by Tannaz Sedghi, MD, MPH; Jeffrey M. Cohen, MD; and Hao Feng, MD, MHS
Drs. Sedghi and Feng are with the Department of Dermatology at the University of Connecticut Health Center in Farmington, Connecticut. Dr. Cohen is with the Department of Dermatology at Yale University School of Medicine in New Haven, Connecticut.
FUNDING: No funding was provided for this article.
DISCLOSURES: Dr. Feng is a consultant for Cytrellis Biosystems Inc. and Soliton Inc.
ABSTRACT: Skin and soft tissue infections (SSTI) can result in hospitalizations and lead to increased healthcare costs and morbidity. Racial and ethnic disparities in healthcare access, utilization, and outcomes are well-documented. However, limited studies exist on racial and ethnic differences among adult patients hospitalized for SSTI. Our study utilized a large dataset from New York State to investigate such differences. Findings suggest that racial and ethnic minority patients hospitalized for SSTI are younger, primarily covered by Medicaid, and have a higher cost of hospitalization compared to White patients, even after controlling for length of stay and severity of illness. Possible explanations for these disparities include differences in comorbidities and structural vulnerabilities. Further studies are needed to elucidate potential causes of these disparities and their impact on clinical outcomes. Keywords: General dermatology, medical dermatology, infectious disease, clinical research, skin and soft tissue infections
Skin and soft tissue infection (SSTI) is common and accounts for an increasing number of hospitalizations.1 Epidemiologic data on racial/ethnic differences among adult patients hospitalized for SSTI are limited, but we hypothesize such differences exist.
We utilized the publicly available 2012–2017 Hospital Inpatient Discharges datasets from the Statewide Planning and Research Cooperative System (SPARCS) database, which contains demographic and select clinical information for 100 percent of inpatient admissions to all non-federal hospitals in New York State. Hospitalizations for SSTI were defined as those with All Patient Refined Diagnosis-Related Groups code of “Cellulitis or other skin infections.” We categorized race/ethnicity as: Hispanic, Non-Hispanic White (“White”), Non-Hispanic Black (“Black”), and Other Race (“Others”). We excluded those under the age of 18 or with unknown or multiple race/ethnicities. Chi-squared, Wilcoxon-Mann Whitney, and t-tests were utilized to compare prevalence and demographic characteristics by race/ethnicity, and multinomial logistic regression models were utilized to control for potential confounding by severity of illness (SOI), length of stay (LOS), and age group, where appropriate. SOI was defined in the database as minor, moderate, major, or extreme based on the extent of organ system loss of function or physiologic decompensation.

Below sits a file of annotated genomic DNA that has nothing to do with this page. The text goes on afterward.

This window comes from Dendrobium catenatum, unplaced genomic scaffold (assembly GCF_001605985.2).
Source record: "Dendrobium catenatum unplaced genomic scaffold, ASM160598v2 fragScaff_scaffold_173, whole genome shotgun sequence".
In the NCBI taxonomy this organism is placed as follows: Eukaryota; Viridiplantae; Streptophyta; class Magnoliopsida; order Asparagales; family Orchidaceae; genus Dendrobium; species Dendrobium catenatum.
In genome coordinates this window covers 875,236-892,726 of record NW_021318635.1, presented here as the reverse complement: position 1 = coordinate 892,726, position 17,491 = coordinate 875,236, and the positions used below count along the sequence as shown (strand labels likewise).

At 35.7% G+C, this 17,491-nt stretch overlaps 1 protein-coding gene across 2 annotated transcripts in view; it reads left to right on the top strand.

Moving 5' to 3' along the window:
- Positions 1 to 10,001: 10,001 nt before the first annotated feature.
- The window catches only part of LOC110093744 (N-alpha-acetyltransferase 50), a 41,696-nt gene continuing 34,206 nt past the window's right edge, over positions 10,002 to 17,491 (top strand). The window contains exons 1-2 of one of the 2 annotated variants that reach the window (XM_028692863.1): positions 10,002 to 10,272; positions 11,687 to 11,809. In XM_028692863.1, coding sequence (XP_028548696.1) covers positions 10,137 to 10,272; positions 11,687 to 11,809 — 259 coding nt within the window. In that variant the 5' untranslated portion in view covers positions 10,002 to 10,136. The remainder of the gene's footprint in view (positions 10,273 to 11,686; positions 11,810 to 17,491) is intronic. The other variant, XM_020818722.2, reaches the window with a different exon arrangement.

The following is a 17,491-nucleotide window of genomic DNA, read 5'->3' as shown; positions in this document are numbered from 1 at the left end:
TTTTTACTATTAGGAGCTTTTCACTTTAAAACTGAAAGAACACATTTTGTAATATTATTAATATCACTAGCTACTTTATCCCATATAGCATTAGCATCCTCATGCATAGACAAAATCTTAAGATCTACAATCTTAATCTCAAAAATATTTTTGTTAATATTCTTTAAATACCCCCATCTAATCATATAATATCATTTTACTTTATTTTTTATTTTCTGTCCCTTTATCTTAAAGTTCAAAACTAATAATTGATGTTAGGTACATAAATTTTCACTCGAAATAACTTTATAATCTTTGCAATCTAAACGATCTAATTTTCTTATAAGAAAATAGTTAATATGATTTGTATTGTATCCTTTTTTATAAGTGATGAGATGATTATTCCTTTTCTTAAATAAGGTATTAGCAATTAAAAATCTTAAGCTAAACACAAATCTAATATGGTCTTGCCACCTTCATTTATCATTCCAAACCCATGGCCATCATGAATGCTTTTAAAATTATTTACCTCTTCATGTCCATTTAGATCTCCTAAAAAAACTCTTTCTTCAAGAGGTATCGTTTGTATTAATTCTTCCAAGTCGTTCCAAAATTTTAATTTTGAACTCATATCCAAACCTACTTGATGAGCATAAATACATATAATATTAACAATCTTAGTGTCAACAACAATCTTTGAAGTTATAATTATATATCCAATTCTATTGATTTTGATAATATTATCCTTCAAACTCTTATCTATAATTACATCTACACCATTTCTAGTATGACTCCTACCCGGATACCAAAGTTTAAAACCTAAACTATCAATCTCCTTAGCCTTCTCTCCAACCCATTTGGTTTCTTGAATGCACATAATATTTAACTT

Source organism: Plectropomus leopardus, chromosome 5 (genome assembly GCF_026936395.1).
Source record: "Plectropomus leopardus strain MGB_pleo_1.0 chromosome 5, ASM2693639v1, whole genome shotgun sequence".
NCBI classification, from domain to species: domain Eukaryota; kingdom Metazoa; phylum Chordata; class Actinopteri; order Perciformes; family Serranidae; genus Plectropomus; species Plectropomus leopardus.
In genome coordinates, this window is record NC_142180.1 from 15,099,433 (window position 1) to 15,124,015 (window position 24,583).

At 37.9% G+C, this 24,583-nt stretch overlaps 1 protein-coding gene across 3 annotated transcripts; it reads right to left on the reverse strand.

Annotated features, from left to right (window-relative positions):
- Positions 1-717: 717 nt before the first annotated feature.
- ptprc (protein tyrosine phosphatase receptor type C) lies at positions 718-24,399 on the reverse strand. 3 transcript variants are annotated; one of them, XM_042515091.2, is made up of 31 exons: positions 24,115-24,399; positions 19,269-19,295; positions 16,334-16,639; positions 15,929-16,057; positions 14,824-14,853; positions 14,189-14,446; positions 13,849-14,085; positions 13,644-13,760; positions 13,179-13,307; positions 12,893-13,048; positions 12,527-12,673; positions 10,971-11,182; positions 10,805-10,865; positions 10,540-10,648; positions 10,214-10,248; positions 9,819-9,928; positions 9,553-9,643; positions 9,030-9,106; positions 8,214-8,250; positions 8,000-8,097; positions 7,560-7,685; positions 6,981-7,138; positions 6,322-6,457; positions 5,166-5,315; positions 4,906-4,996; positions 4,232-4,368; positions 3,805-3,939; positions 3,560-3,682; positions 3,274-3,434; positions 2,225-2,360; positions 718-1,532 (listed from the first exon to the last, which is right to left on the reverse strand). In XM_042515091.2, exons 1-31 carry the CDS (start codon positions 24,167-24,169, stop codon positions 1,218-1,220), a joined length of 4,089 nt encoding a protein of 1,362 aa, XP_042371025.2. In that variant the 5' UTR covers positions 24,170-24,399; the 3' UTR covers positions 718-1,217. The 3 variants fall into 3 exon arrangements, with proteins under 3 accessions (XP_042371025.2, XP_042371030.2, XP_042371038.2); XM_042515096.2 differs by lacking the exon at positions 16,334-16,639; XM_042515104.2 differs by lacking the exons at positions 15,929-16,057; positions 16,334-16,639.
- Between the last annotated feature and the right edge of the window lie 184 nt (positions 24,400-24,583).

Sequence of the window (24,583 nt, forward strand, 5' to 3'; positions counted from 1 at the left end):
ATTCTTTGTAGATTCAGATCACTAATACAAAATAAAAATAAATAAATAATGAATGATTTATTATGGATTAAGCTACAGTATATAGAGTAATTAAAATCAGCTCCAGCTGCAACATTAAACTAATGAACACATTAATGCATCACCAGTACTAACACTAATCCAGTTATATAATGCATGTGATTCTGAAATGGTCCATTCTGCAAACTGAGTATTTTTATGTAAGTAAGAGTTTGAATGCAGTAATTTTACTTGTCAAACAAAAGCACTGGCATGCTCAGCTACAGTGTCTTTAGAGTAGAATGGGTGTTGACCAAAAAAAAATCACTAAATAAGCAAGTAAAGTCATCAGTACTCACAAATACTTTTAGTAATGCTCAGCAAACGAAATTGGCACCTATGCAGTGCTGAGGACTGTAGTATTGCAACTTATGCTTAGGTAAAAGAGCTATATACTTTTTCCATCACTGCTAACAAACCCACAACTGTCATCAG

There were 188,319 hospitalizations for SSTI from 2012 to 2017 (Table 1). Hispanic and Black patients composed 38 percent of patients ages 18 to 29 compared to 16 percent of patients 70 years or older. Overall, White patients were hospitalized for more severe disease (“major” or “extreme”) (24.4%) compared to Black (19.2%) and Hispanic (17%) patients; however, when controlling for age, White patients were hospitalized for more severe disease among those ages 50 and older (30.2% among White patients vs. 25.7%) and Black patients among those younger than 50 (10.6% among Black patients vs. 8.8%). The adjusted cost of hospitalization for SSTI was higher among Black ($9,934) and Hispanic ($9,919) patients compared to White patients ($7,650). Compared to other groups, White patients were overall less likely to have Medicaid as a primary insurance. These associations remained in multinomial analyses (Table 2).
Racial and ethnic minority patients hospitalized for SSTI are younger, primarily covered by Medicaid, and have a higher cost of hospitalization compared to White patients, regardless of SOI or LOS. These results are consistent with studies showing that racial and ethnic minority patients have higher rates of SSTI in younger age groups4 and higher odds of increased resource utilization during hospitalizations,5 and are important to consider in the context of racial differences in antibiotic management for SSTI.6 Possible explanations for these findings include differences in prevalence of comorbidities (e.g., diabetes) and other structural vulnerabilities faced by racial and ethnic minority patients. The reasons for the observed racial/ethnic differences among SSTI patients of different age groups are unclear.
The generalizability of these results is limited by the data source and coding as SPARCS data only includes hospitalizations from New York, provides limited patient-level information, and excludes outpatient visits. Moreover, SOI is categorized broadly and specific differences in disease severity or course of illness are not available in the database. Nonetheless, this study utilizes a large and comprehensive population to highlight existing racial/ethnic differences among adult patients hospitalized for SSTI and provides a groundwork to elucidate possible causes and their potential clinical ramifications.
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